... there are two sorts (and divers more in the Indies) one of a narrow, or less jagged leaf, and perennial; the other of a broader, falling in Winter; grows in the coldest parts of Biscay, in the north of New-England, in the south-West of France, especially the second species, fittest for our climate; and in all sorts of ground, dry heaths, stony and rocky mountains, so as the roots will run even above the earth, where they have little to cover them; all which considered, methinks we should not despair. We have said where ...
— Sylva, Vol. 1 (of 2) - Or A Discourse of Forest Trees • John Evelyn

... abstinent that none would be likely in his presence to forget proper bounds. Ministers and laymen alike drank an amount impossible to these later days, and that if taken now would set them down as hopeless reprobates; but custom sanctioned it, though many had already found that the different climate rendered such indulgence much more hazardous than the less exhilarating ...
— Anne Bradstreet and Her Time • Helen Campbell

... some little distance from the house. Water, however, must be obtained at all hazards. Archie undertook to lead a party with buckets to get what was wanted: it would be more easy to do that at night than in the daytime. But thirst can be ill endured in that burning climate; Archie therefore cried out for a dozen volunteers, six to carry the buckets, and six, fully armed, to defend them should they be attacked. The well was little more than a hundred yards off, while the nearest blacks who could be seen were at the ...
— The Missing Ship - The Log of the "Ouzel" Galley • W. H. G. Kingston

... like finding the climate in which I was meant to live. You know what she was—how indefinitely she multiplied one's points of contact with life, how she lit up the caverns and bridged the abysses! Well, I swear to you (though I suppose the sense of all that was latent in me) that what I used to think of ...
— Crucial Instances • Edith Wharton

... the family is the basis of the State cannot be made an abstract question of political philosophy. Indeed the question is unmeaning when put as an abstract one. We might just as well ask, "Is the climate cold in a State?" or, "Is the English language spoken in a State?" It is only as we ask these questions about a particular State that they have any meaning. "Is it cold in Russia?" ...
— History of Woman Suffrage, Volume III (of III) • Various

... her to show that I understood my rare Barbara of the steady vision. But all the same I fretted at having to start off at a moment's notice for anywhere—perhaps Havre, perhaps Marseilles, perhaps Singapore with its horrible damp climate, which wouldn't suit me—anywhere that tough and discomfort-loving Jaffery might choose to ordain. And I was getting on so nicely with my translation of Firdusi. . ...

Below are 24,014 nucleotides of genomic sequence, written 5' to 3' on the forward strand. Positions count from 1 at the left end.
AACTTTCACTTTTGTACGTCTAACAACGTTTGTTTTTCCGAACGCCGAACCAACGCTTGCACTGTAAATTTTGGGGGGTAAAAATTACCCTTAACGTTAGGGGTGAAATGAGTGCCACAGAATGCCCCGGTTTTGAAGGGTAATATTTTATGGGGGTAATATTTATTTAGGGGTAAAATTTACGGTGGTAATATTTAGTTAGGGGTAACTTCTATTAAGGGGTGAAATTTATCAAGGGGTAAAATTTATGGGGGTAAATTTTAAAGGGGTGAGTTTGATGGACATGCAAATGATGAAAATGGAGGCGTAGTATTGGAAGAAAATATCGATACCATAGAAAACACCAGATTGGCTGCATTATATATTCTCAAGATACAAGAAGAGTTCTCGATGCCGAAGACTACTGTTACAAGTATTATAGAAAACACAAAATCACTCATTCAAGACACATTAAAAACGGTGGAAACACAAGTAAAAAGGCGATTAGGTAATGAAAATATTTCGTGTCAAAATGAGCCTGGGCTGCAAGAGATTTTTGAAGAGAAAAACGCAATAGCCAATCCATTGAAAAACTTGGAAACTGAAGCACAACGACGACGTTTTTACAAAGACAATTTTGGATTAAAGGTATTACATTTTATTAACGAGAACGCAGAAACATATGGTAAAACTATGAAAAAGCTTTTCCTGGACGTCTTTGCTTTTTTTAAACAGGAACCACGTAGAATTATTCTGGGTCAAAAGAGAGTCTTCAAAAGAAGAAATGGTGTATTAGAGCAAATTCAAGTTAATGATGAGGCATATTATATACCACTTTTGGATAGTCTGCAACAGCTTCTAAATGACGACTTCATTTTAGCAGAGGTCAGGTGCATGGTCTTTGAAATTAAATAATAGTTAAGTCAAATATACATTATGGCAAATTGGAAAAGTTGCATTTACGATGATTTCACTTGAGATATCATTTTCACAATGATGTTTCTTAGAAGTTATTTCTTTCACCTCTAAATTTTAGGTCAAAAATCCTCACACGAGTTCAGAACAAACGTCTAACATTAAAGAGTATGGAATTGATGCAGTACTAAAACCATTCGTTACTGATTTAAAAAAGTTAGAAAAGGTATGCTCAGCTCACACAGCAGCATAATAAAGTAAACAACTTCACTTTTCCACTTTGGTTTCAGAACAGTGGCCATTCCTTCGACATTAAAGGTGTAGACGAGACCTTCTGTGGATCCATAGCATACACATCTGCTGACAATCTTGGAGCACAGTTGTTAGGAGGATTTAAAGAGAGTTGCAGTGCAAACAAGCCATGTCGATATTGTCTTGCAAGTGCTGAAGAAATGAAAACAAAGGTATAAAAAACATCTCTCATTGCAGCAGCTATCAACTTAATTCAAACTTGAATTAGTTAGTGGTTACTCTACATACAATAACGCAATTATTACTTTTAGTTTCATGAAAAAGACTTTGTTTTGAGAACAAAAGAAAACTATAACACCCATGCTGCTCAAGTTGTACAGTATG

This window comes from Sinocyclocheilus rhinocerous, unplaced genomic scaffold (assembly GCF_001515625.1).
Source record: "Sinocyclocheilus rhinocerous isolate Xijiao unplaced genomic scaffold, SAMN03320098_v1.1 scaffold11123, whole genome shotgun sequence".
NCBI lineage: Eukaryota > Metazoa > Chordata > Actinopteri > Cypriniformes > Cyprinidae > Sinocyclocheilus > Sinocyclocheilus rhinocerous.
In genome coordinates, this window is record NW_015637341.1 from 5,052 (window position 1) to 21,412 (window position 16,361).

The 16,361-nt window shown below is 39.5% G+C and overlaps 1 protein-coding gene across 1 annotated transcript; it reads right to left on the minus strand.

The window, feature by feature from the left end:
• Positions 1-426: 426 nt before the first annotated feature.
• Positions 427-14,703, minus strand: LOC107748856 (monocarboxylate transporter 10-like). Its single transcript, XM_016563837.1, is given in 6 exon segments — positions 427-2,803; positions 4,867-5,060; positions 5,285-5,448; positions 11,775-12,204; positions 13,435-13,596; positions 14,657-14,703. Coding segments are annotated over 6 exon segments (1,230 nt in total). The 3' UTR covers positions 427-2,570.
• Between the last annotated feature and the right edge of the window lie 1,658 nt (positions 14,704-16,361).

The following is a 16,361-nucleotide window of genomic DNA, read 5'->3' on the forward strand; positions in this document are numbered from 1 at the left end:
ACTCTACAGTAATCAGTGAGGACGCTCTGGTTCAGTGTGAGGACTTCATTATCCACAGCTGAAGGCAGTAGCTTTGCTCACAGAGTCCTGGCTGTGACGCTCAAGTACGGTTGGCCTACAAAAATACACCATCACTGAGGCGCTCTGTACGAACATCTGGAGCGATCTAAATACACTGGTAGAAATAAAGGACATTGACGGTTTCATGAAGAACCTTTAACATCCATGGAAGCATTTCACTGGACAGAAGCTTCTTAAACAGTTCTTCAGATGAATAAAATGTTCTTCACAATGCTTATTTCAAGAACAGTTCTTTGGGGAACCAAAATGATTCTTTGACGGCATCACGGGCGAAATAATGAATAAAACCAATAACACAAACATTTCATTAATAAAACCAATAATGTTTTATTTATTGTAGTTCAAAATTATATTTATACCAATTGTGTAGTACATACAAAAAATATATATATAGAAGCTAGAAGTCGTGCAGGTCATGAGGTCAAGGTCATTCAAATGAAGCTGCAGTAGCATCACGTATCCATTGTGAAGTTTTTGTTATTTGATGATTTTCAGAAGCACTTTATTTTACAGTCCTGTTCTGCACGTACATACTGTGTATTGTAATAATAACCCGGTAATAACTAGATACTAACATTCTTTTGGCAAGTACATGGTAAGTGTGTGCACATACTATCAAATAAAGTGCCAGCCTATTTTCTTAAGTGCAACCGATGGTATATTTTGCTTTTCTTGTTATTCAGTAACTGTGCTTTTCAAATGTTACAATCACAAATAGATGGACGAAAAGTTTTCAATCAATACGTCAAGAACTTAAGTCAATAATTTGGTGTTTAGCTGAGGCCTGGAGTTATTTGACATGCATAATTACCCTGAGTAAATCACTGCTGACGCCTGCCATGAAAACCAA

— Jaffery • William J. Locke

... fired by your hot blood, they will not perform their duty everywhere, you are very much mistaken. We are the equals of each other; we are of the same blood, the same parentage, the same character; your warm sun has quickened your blood, but our cold climate has steadied our intellects ...
— Recollections of Forty Years in the House, Senate and Cabinet - An Autobiography. • John Sherman

... Climate: tropical, modified by southeast trade winds; warm, dry winter (May to November); hot, wet, humid summer ...
— The 2007 CIA World Factbook • United States

... William itself, were named as possible places of detention. Were they suited to this child of the Mediterranean? He needed sun; he needed exercise; he needed society. All these he could have on the plateau of Longwood, in a singularly equable climate, where the heat of the tropics is assuaged by the south-east trade wind, and plants of the sub-tropical ...
— The Life of Napoleon I (Volumes, 1 and 2) • John Holland Rose

... and attempts at French colonization had been directed towards Canada. James Cartier, in 1535, had taken possession of its coasts under the name of New France. M. de Roberval had taken thither colonists agricultural and mechanical; but the hard climate, famine, and disease had stifled the little colony in the bud; religious and political disturbances in the mother-country were absorbing all thoughts; it was only in the reign of Henry IV., when panting France, distracted by civil discord, began to repose, ...
— A Popular History of France From The Earliest Times - Volume VI. of VI. • Francois Pierre Guillaume Guizot

... supposed to have a big advantage due to the climate. Michigan won by a score of 49 to 0. Michigan used but eleven men in the game, and it was their first scrimmage since Thanksgiving Day. A funny thing happened ...
— Football Days - Memories of the Game and of the Men behind the Ball • William H. Edwards

... light to the attics, and having an abrupt pitch. These steep roofs look well against the background of a northern sky; the rains run off them in torrents, the snow slips from them; they suit the climate, and do not require to be swept in winter. Some houses have doors ornamented with rustic columns, scroll-work, recessed pediments, chubby-cheeked caryatides, little angels and loves, stout rosettes and enormous shells, all glued over with whitewash ...
— Seeing Europe with Famous Authors, Volume V (of X) • Various